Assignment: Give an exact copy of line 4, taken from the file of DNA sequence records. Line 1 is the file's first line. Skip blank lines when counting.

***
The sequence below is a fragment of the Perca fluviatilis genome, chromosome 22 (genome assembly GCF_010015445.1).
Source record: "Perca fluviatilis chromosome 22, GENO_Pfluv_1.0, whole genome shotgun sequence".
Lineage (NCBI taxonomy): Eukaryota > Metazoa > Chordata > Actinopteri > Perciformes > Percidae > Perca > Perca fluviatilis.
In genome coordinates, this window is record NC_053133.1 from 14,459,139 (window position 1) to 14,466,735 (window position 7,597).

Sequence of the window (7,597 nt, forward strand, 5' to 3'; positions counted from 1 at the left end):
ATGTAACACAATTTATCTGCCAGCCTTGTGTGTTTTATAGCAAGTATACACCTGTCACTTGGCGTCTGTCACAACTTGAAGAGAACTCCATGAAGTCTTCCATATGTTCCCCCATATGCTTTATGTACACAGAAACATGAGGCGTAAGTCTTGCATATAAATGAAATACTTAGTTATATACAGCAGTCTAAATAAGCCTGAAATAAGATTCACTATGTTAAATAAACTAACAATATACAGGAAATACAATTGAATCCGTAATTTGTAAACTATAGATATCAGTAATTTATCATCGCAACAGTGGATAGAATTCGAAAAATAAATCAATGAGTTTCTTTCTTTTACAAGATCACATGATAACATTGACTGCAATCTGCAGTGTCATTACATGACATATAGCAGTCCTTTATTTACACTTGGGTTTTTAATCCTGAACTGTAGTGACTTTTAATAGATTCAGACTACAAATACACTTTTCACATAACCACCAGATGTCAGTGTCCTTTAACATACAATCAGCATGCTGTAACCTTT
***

In genome coordinates, this window is record NC_053133.1 from 14,459,139 (window position 1) to 14,466,735 (window position 7,597).